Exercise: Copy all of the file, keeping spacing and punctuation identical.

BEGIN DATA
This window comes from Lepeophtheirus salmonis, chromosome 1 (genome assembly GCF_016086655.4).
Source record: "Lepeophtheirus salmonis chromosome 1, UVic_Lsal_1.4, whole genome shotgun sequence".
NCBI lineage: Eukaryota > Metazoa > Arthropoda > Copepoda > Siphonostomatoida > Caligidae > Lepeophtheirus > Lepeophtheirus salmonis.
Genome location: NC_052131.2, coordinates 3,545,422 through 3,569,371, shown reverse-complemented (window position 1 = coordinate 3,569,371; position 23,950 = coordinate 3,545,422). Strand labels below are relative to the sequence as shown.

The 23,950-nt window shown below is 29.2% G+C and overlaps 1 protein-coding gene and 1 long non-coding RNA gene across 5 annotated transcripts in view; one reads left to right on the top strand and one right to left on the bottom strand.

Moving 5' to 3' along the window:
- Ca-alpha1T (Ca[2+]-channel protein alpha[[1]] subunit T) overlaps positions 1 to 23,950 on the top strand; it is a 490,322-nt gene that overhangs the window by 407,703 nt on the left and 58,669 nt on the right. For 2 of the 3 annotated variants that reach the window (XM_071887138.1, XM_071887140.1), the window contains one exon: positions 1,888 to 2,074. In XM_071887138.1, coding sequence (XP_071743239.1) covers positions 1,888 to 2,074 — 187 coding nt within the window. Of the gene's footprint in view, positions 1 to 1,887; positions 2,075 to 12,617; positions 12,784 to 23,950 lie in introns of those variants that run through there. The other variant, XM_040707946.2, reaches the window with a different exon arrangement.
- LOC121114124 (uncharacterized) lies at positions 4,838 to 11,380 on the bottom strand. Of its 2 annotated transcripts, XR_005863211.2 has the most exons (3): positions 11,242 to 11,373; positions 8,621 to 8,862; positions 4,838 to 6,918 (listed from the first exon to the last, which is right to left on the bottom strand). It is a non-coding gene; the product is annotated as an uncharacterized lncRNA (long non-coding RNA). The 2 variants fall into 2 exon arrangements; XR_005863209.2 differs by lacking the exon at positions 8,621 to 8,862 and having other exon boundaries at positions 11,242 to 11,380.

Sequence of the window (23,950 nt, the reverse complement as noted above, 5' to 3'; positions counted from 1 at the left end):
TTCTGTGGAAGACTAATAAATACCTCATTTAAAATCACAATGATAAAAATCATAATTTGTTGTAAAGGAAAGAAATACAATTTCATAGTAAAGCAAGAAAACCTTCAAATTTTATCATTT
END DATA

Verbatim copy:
This window comes from Lepeophtheirus salmonis, chromosome 1 (genome assembly GCF_016086655.4).
Source record: "Lepeophtheirus salmonis chromosome 1, UVic_Lsal_1.4, whole genome shotgun sequence".
NCBI lineage: Eukaryota > Metazoa > Arthropoda > Copepoda > Siphonostomatoida > Caligidae > Lepeophtheirus > Lepeophtheirus salmonis.
Genome location: NC_052131.2, coordinates 3,545,422 through 3,569,371, shown reverse-complemented (window position 1 = coordinate 3,569,371; position 23,950 = coordinate 3,545,422). Strand labels below are relative to the sequence as shown.

The 23,950-nt window shown below is 29.2% G+C and overlaps 1 protein-coding gene and 1 long non-coding RNA gene across 5 annotated transcripts in view; one reads left to right on the top strand and one right to left on the bottom strand.

Moving 5' to 3' along the window:
- Ca-alpha1T (Ca[2+]-channel protein alpha[[1]] subunit T) overlaps positions 1 to 23,950 on the top strand; it is a 490,322-nt gene that overhangs the window by 407,703 nt on the left and 58,669 nt on the right. For 2 of the 3 annotated variants that reach the window (XM_071887138.1, XM_071887140.1), the window contains one exon: positions 1,888 to 2,074. In XM_071887138.1, coding sequence (XP_071743239.1) covers positions 1,888 to 2,074 — 187 coding nt within the window. Of the gene's footprint in view, positions 1 to 1,887; positions 2,075 to 12,617; positions 12,784 to 23,950 lie in introns of those variants that run through there. The other variant, XM_040707946.2, reaches the window with a different exon arrangement.
- LOC121114124 (uncharacterized) lies at positions 4,838 to 11,380 on the bottom strand. Of its 2 annotated transcripts, XR_005863211.2 has the most exons (3): positions 11,242 to 11,373; positions 8,621 to 8,862; positions 4,838 to 6,918 (listed from the first exon to the last, which is right to left on the bottom strand). It is a non-coding gene; the product is annotated as an uncharacterized lncRNA (long non-coding RNA). The 2 variants fall into 2 exon arrangements; XR_005863209.2 differs by lacking the exon at positions 8,621 to 8,862 and having other exon boundaries at positions 11,242 to 11,380.

Sequence of the window (23,950 nt, the reverse complement as noted above, 5' to 3'; positions counted from 1 at the left end):
TTCTGTGGAAGACTAATAAATACCTCATTTAAAATCACAATGATAAAAATCATAATTTGTTGTAAAGGAAAGAAATACAATTTCATAGTAAAGCAAGAAAACCTTCAAATTTTATCATTT